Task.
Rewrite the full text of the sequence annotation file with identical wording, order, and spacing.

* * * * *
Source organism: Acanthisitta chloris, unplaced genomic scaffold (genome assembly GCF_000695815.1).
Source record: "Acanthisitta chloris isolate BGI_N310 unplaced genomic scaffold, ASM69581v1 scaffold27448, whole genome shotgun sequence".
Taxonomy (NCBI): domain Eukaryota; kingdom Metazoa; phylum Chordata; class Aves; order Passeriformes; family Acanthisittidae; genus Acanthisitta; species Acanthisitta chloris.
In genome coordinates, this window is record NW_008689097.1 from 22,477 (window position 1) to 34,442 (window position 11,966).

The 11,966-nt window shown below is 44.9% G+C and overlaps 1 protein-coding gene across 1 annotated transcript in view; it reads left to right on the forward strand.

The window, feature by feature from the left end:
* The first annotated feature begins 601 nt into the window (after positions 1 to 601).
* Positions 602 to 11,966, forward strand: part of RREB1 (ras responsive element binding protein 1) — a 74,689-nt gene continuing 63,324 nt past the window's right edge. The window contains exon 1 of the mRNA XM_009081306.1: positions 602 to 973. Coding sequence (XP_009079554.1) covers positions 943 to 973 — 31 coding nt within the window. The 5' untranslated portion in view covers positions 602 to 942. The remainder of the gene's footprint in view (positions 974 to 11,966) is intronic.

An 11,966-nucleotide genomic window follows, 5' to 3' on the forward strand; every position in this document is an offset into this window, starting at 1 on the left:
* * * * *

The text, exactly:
Source organism: Acanthisitta chloris, unplaced genomic scaffold (genome assembly GCF_000695815.1).
Source record: "Acanthisitta chloris isolate BGI_N310 unplaced genomic scaffold, ASM69581v1 scaffold27448, whole genome shotgun sequence".
Taxonomy (NCBI): domain Eukaryota; kingdom Metazoa; phylum Chordata; class Aves; order Passeriformes; family Acanthisittidae; genus Acanthisitta; species Acanthisitta chloris.
In genome coordinates, this window is record NW_008689097.1 from 22,477 (window position 1) to 34,442 (window position 11,966).

The 11,966-nt window shown below is 44.9% G+C and overlaps 1 protein-coding gene across 1 annotated transcript in view; it reads left to right on the forward strand.

The window, feature by feature from the left end:
* The first annotated feature begins 601 nt into the window (after positions 1 to 601).
* Positions 602 to 11,966, forward strand: part of RREB1 (ras responsive element binding protein 1) — a 74,689-nt gene continuing 63,324 nt past the window's right edge. The window contains exon 1 of the mRNA XM_009081306.1: positions 602 to 973. Coding sequence (XP_009079554.1) covers positions 943 to 973 — 31 coding nt within the window. The 5' untranslated portion in view covers positions 602 to 942. The remainder of the gene's footprint in view (positions 974 to 11,966) is intronic.

An 11,966-nucleotide genomic window follows, 5' to 3' on the forward strand; every position in this document is an offset into this window, starting at 1 on the left: